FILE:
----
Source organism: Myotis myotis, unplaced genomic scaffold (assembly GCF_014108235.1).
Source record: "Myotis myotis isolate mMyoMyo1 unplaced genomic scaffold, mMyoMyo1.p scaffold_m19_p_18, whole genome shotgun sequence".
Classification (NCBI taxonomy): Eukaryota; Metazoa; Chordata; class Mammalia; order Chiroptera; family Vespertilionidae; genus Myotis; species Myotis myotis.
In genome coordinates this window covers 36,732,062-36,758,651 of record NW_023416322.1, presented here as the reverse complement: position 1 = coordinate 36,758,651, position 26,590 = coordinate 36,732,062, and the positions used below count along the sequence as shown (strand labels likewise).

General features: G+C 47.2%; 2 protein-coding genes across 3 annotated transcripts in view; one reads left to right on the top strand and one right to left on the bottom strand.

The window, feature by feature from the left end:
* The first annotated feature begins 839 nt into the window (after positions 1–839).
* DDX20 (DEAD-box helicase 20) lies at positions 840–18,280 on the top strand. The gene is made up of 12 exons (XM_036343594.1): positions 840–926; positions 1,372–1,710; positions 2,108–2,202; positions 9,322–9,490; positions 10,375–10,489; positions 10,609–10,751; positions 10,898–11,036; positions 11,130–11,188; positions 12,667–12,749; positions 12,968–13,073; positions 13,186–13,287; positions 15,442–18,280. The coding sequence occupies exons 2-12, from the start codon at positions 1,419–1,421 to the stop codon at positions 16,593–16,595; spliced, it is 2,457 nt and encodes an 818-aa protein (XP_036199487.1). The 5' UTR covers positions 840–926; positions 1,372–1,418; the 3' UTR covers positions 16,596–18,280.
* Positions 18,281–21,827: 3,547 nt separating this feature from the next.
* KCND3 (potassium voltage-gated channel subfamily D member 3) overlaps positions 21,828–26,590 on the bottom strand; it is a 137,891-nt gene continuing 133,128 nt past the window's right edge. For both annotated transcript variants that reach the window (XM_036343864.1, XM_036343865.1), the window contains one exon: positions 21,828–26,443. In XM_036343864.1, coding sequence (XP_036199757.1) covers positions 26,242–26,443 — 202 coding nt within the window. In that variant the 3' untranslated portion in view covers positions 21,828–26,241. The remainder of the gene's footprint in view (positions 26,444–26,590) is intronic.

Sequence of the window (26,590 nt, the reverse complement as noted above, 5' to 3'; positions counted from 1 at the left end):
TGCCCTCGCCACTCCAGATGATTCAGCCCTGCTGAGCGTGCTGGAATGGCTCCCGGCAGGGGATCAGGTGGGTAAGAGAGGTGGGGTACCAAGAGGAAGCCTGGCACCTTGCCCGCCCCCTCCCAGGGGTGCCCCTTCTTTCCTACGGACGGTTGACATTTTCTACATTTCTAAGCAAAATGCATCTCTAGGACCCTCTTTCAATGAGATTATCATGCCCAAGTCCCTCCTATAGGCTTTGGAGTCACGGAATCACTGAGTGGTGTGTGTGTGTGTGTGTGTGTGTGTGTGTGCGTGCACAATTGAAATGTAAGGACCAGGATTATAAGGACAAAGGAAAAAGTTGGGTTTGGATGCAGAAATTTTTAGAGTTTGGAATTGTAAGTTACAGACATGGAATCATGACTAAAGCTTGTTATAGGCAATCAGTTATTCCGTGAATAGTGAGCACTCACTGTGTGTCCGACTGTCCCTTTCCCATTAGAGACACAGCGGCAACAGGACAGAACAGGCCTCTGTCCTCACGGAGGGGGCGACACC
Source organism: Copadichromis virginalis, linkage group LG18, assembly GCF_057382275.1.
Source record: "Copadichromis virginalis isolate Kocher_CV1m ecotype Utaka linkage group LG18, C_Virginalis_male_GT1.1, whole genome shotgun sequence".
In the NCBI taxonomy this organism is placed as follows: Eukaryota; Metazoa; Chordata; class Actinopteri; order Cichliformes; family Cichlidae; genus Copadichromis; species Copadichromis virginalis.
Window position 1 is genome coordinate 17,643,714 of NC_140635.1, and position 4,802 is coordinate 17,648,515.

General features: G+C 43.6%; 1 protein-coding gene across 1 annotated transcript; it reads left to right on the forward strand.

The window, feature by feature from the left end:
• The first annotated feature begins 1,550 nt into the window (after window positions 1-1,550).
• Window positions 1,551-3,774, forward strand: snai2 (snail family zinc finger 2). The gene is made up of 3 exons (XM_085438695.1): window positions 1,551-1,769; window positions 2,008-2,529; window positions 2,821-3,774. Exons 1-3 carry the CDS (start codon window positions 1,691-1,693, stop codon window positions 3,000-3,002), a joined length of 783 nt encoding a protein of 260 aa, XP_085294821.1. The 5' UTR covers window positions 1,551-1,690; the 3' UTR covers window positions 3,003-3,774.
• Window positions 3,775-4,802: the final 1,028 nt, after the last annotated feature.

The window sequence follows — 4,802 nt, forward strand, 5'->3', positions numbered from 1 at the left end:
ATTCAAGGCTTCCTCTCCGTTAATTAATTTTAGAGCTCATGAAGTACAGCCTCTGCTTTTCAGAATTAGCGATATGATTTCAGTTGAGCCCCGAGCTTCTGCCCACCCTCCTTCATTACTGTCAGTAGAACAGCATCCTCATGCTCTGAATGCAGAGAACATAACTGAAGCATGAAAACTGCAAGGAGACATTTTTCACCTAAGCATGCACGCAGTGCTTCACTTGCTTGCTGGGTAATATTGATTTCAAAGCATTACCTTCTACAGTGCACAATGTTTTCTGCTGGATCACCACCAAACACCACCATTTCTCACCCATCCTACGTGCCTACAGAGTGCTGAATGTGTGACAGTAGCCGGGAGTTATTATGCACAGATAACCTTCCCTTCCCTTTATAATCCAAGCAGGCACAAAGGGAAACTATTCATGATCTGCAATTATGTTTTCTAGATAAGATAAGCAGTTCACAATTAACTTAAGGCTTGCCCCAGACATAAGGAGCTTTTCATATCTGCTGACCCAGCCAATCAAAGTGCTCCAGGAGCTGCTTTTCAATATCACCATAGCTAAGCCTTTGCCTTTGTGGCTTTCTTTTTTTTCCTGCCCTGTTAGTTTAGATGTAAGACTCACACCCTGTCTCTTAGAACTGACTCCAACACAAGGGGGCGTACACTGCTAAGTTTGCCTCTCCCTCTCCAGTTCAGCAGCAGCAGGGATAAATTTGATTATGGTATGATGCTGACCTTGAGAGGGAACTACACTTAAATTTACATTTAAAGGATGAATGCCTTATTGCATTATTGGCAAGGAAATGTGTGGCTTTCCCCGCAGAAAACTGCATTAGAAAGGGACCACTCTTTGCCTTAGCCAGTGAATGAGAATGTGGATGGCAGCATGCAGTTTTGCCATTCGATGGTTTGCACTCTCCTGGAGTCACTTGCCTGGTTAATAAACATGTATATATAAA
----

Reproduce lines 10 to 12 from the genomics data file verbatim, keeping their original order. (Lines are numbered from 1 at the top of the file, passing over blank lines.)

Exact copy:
* KCND3 (potassium voltage-gated channel subfamily D member 3) overlaps positions 21,828–26,590 on the bottom strand; it is a 137,891-nt gene continuing 133,128 nt past the window's right edge. For both annotated transcript variants that reach the window (XM_036343864.1, XM_036343865.1), the window contains one exon: positions 21,828–26,443. In XM_036343864.1, coding sequence (XP_036199757.1) covers positions 26,242–26,443 — 202 coding nt within the window. In that variant the 3' untranslated portion in view covers positions 21,828–26,241. The remainder of the gene's footprint in view (positions 26,444–26,590) is intronic.

Sequence of the window (26,590 nt, the reverse complement as noted above, 5' to 3'; positions counted from 1 at the left end):
TGCCCTCGCCACTCCAGATGATTCAGCCCTGCTGAGCGTGCTGGAATGGCTCCCGGCAGGGGATCAGGTGGGTAAGAGAGGTGGGGTACCAAGAGGAAGCCTGGCACCTTGCCCGCCCCCTCCCAGGGGTGCCCCTTCTTTCCTACGGACGGTTGACATTTTCTACATTTCTAAGCAAAATGCATCTCTAGGACCCTCTTTCAATGAGATTATCATGCCCAAGTCCCTCCTATAGGCTTTGGAGTCACGGAATCACTGAGTGGTGTGTGTGTGTGTGTGTGTGTGTGTGTGTGCGTGCACAATTGAAATGTAAGGACCAGGATTATAAGGACAAAGGAAAAAGTTGGGTTTGGATGCAGAAATTTTTAGAGTTTGGAATTGTAAGTTACAGACATGGAATCATGACTAAAGCTTGTTATAGGCAATCAGTTATTCCGTGAATAGTGAGCACTCACTGTGTGTCCGACTGTCCCTTTCCCATTAGAGACACAGCGGCAACAGGACAGAACAGGCCTCTGTCCTCACGGAGGGGGCGACACC